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Pay and rewards: a high-performance approach

by | Mar 13, 2024

Employers are responding to the cost-of-living crisis, pay inequalities, low economic growth and severe skills shortages with new solutions for talent, reward and performance management. Independent pay and rewards expert Dr Duncan Brown explains how – and why it is important.

Dr Duncan Brown

Dr Duncan Brown is a leading commentator on reward issues and one of the UK’s top ten most influential HR thinkers. Co-author of the best-selling ‘A Handbook of Reward Management,’ he is currently a visiting professor at the University of Greenwich and principal associate at IES. In his three decades as a pay expert, consultant and academic, Dr Brown has seen first-hand the impact of technology, demographic change, economic shocks and the shift in value creation from manufacturing to services, technology, knowledge and skills.

He has advised employers, HR, government and teaches students on how to calibrate pay and rewards for high employer performance and employee engagement. This includes addressing the increasing divide between the wealthiest and poorest – and therefore wellbeing and social cohesion – the ongoing impact of developments since the 2008 financial crisis on real wages, and the current hot topics of pay equity and transparency.

“I think Covid had a massive impact,” says Dr Brown on the question of why now is the time to talk about fit-for-purpose approaches to performance management and reward. “The pandemic made employers rediscover that looking after people and giving them security is pretty important. It might be at the bottom of Maslow’s Hierarchy of Needs, but everything depends on it. If your employees are worried about putting food on the table after sustained cuts to real incomes, then they can’t perform. This is major. Doing a standard pay and benefits review, or looking at what our competitors do, is not going to address it.”

“For me, we are at a key decision point,” says Dr Brown. “I’m really pleased and proud that two-thirds of employers did something different through Covid and in the cost-of-living crisis. Having argued inflation is nothing to do with us, we only worry about maximising profits and returns to our shareholders and minimising wage costs; and that financial wellbeing is for banks and employees to deal with, HR leaders and boards.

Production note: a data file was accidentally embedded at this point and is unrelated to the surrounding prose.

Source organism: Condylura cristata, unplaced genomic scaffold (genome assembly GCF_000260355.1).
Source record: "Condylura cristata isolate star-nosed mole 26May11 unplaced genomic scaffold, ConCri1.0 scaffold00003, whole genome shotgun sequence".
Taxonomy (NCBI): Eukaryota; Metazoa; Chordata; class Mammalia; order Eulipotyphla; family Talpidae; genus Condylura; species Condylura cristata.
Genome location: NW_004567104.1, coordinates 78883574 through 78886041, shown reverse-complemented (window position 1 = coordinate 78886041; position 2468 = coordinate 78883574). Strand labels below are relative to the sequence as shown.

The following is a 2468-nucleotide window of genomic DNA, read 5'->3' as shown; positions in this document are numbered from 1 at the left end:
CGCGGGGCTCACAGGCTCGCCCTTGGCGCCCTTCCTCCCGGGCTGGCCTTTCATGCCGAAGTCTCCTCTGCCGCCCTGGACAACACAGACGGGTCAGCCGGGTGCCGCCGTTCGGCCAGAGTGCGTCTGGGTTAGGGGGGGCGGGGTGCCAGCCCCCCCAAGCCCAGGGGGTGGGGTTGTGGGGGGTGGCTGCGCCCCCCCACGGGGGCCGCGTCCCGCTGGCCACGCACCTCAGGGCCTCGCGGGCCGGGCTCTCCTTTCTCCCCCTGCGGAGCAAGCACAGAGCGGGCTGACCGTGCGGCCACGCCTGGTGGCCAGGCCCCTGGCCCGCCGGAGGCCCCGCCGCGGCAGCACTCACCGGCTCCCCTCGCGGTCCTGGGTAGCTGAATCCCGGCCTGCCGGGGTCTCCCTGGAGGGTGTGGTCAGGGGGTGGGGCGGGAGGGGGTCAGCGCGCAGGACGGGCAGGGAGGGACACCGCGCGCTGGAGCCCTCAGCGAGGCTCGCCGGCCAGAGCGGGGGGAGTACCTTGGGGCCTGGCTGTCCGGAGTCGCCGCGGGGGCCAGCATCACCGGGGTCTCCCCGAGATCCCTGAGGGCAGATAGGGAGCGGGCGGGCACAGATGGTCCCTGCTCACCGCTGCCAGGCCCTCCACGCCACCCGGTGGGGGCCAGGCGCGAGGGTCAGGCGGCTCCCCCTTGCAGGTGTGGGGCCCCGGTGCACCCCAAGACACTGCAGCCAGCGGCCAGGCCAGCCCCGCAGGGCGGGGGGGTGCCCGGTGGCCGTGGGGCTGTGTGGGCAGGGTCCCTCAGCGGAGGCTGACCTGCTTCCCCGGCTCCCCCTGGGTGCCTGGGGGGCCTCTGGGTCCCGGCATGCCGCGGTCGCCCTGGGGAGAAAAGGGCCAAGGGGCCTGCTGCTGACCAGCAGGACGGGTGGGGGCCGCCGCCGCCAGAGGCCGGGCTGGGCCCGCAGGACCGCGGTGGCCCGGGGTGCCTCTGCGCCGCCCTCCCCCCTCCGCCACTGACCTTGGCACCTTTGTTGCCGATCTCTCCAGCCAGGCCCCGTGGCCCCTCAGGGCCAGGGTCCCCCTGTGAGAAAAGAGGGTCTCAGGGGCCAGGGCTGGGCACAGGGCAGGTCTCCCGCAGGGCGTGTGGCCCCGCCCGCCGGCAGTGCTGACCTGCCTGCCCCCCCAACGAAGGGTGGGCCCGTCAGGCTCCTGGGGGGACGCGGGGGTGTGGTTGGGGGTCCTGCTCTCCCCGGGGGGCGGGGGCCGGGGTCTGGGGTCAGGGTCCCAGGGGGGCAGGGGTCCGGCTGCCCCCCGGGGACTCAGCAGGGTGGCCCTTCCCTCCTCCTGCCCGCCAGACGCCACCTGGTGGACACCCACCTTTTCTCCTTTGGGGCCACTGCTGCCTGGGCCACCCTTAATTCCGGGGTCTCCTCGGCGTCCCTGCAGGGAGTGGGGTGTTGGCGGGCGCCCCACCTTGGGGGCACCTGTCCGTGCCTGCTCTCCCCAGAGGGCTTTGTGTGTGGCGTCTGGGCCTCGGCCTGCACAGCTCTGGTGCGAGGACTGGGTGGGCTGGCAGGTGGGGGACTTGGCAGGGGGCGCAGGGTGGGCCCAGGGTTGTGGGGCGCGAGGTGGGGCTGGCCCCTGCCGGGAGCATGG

“The question now is are we going to go back to the 2010s approach of maximum employee flexibility and minimum cost, or are we going to say we are going to invest in people and achieve higher returns and value added from growing a higher skilled, better rewarded and more engaged workforce?

“The employment market is staying very tight and that is forcing these investments. If you can’t recruit people however much you are paying, then you have no alternative but to ‘grow your own’. These are the real choices employers are facing: recruit or develop in-house, cut employee costs or invest for future higher value-added?

“Are you going to take the high road to high performance, or try the cost-focused short-cut that gave us throughout the 2010s stagnant productivity, growing in-work poverty and widening inequality and some of the lowest levels of employee engagement in Europe?”

The high road to economic prosperity

The role of HR and reward expertise remains vital in answering the central question he will be discussing with peers at the upcoming Turbocharging Performance masterclass at Henley Business School in April. This is the question of “how do we leverage high performance in an economy that is stuck in a low-productivity, high-inflation bubble and now recession?”

“We are HR and we decide this stuff, even if it is the results of lots of micro decisions,” he says. “We are the ones who decide what to pay and what contracts we offer. We are the ones who decide on risks around what terms and conditions. We implement those zero-hours contracts and non-disclosure agreements and ironically named and ineffective supposedly performance-related pay systems.

“What I want to do is challenge people with some of the assumptions around thinking that lowering pay costs under the guise of flexibility is a good thing. Do you publish pay ranges with job ads; are you banning salary history discussions during recruitment; are you using zero-hours contracts?

“The answers to these questions help to really understand why companies are doing what they do, and whether that’s in the long-term interest of their company’s performance. I want to challenge people and present what I believe the high-performance model really is; it’s not high executive supposedly-performance-related pay and a minimum wage workforce.”

Leveraging rewards in high-performance cultures